Suffering from an acute power crisis, the Government of Pakistan has decided to revive the approximately PKR 4.1 trillion Keti Bander thermal power project as a CPEC project in the expectation of getting financial help from China. The power plant was abandoned way back in 1997 on grounds of it not being “a cost effective project’ and ‘availability of surplus electricity in the country for future use.’
According to a press release issued by the Department of Energy in Pakistan, M/s Bridge Factor Consortium has been assigned to carry out a feasibility study of the Keti Bander Project. The study will include the laying of a 450-kilometer-long railway line from the Thar coalfield to Keti Bander, installation of 1320 MW power plant extendable up to 10,000 MW, development of jetty to cater transportation of machinery and equipment for power house.
On June 24, 1997, water and power minister had informed the Pakistan National Assembly that the 1320 MW (originally 5280 MW) Keti Bander project in Sindh has been abandoned with the consent of the foreign sponsors, Consolidated Electric Power Asia. The then Pakistan government had cited following reasons for the cancellation of the project:
• No physical and real construction work had started at the site.
• The electricity generated would be too expensive. It would cost Rs 4 per unit at the generation site and Rs 8-12 at consumers end.
• CEPA intended to import coal instead of utilising deposits in Thar.
• Surplus electricity is available in the country for the future use.
• CEPA was asking the WAPDA & PPIB to build a transmission line instead of doing the same itself.
However, the very next day, CEPA owned by the Gordon Wu of Hong Kong had denied the termination of the project by saying that no decision had been conveyed to them and that CEPA’s efforts to have a meeting with the prime minister proved fruitless.
Quoting informed sources, Pakistan media had also rejected the govt’s claim of availability of surplus power in the country and said that “on the contrary, according to the World Bank Pakistan has to produce 1600 MW each year after 2001 and even nineteen existing projects (mostly proposed to be set up in Punjab ) including units of CEPA cannot fulfil the required power demand of the country”.
Now, expecting financial help from China, the Pakistan government has entrusted the Energy Department to pursue development of Keti Bander Power project. “The Study will cost 326.44 million and will cover all aspect of development”, said Pakistan Government’s Energy Secretary Agha Wasif in a release.
The consultant has been asked to give a feasibility report within 10 months and has also been asked to prepare business plan and assist government up to financial closure. Strategic environmental assessment will also be integral part of the study.
According to release, the decision to revive the Keti Bander Project was taken in a meeting attended by senior government officials. In the meeting, Khurshed Anwar Jamali, Chairman, BoD SECMC emphasised on complete master plan, SEZ and future expansion provisions in the area.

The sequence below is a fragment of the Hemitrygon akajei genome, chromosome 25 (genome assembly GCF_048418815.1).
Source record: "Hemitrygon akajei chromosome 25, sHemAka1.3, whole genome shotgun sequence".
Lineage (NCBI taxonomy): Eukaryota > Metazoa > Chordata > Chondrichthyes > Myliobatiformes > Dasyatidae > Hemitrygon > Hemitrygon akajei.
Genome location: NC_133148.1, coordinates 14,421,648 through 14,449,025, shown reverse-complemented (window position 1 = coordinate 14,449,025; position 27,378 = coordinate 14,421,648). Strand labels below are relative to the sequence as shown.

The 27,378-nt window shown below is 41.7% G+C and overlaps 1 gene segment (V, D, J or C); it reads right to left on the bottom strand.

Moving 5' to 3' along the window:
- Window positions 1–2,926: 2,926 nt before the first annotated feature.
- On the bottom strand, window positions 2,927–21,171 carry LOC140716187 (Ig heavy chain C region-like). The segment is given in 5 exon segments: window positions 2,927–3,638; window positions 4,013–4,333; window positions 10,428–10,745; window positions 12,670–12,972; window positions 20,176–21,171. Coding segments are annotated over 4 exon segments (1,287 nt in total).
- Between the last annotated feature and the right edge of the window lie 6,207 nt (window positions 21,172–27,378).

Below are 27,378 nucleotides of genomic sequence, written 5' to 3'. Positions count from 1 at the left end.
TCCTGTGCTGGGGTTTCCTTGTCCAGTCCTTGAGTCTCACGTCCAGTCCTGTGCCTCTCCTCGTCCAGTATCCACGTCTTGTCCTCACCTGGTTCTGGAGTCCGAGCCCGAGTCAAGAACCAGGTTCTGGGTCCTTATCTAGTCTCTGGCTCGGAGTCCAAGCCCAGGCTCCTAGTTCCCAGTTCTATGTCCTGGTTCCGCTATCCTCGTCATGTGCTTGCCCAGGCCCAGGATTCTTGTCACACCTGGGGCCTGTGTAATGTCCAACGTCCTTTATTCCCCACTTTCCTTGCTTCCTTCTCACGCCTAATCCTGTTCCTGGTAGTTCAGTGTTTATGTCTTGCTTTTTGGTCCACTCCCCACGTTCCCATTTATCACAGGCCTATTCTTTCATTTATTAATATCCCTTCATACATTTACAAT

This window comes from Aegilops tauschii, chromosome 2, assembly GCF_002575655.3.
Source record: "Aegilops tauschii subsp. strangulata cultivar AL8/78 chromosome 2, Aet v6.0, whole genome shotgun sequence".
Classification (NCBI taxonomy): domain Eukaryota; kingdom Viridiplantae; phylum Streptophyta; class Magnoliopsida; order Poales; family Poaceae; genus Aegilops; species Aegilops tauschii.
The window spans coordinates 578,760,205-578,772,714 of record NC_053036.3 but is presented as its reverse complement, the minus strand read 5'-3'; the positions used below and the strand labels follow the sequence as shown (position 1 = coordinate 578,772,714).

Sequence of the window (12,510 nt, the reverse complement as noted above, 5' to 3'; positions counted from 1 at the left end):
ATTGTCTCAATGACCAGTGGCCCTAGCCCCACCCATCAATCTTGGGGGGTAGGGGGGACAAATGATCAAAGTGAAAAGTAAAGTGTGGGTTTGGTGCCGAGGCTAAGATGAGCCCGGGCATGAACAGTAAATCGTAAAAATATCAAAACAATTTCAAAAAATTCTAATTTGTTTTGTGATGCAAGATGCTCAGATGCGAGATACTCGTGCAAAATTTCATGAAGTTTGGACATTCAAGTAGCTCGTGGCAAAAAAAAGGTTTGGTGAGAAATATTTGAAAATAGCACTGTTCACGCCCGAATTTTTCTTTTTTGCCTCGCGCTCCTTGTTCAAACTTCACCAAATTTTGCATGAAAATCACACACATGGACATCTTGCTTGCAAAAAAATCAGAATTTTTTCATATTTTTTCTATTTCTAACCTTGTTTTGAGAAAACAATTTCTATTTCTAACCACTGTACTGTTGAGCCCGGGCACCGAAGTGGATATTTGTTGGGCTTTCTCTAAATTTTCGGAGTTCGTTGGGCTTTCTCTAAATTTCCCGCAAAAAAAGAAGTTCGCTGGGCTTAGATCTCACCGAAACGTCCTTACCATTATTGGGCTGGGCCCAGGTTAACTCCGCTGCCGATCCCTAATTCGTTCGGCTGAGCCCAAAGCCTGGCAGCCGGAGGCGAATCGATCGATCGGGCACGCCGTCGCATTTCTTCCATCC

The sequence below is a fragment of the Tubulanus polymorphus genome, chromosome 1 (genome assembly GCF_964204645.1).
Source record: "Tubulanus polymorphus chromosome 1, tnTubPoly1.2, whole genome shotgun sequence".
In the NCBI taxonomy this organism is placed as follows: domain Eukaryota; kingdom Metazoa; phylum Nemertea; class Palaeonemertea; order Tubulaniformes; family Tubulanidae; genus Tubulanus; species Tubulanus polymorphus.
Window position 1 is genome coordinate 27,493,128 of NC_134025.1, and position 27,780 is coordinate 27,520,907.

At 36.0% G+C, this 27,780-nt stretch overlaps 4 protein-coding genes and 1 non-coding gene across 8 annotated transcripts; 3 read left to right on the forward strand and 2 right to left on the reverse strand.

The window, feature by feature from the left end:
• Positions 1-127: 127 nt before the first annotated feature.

At opening of the meeting, Waseem Ahmed, Chairman P&D Board stated that development of Keti Bander is an important part of the Government of Sindh (GoS) strategy towards developing the energy sector.
“Energy Department, Government of Sindh is pursuing development of Keti Bander project vigorously. The GoS is going to close one of the biggest budgets of the history of Sindh of PKR 4.1 trillion,” Ahmed said.
Rasid Hussain Kazi, Special Secretary Energy, Abu Bakar Madani, DG SCA, Shariq Raza, Technical Officer and Shahnawaz Chief Investment Finance Department were also present in the meeting.
The composite billion dollars Keti Bander project has four components;
a) A 5280 MW electric plant.
b) A deep sea port (at a distance of 148 km from Karachi).
c) An industrial zone between Thatta and Jamshoro.
d) Thar coal field development.
e) Job opportunities for 7000 indigenous people of Sindh.
The formal agreement of Keti Bander project was signed on August 3, 1995 between the CEPA and govt of Pakistan. On October 27, 1995 another agreement regarding the purchase of electricity from CEPA was signed by government of Pakistan.
It was decided that the project will be completed in 2001 and its electric power plant will be composed of eight units. Each unit would produce 660 MW, and the first two units will use imported coal (probably from Indonesia) for the production of 1320 MW electricity while for the remaining six units indigenous Thar coal will be used. The ground breaking ceremony of the project was performed on January 30, 1996.
The agreement of co-operation between Sindh govt. and CEPA was signed on April 25, 1996 and the initial work of geological and soil survey was started by the CEPA with the help of Geo Engineering Management Services. CEPA also purchased a 3000 acre piece of land at the cost of Rs. 90 million and deposited five million US dollars (twenty crore rupees)in the joint account of Sindh govt. and CEPA.
It was stipulated in the implementation agreement that WAPDA and PPIB (private power infrastructure board) will lay double circuit 500 KW transmission line between Ketibunder and Jamshoro (185 km) before December 31, 1996. But they did not even complete the initial tender work of the transmission line.
On May 1, 1997 CEPA wrote a letter to federal minister of water and power and requested for the provision of transmission line but could not get any response, then they sent another letter to finance minister on June 5, 1997 but the response was same. Finally on June 24, 1997 government of Pakistan announced the termination of the project.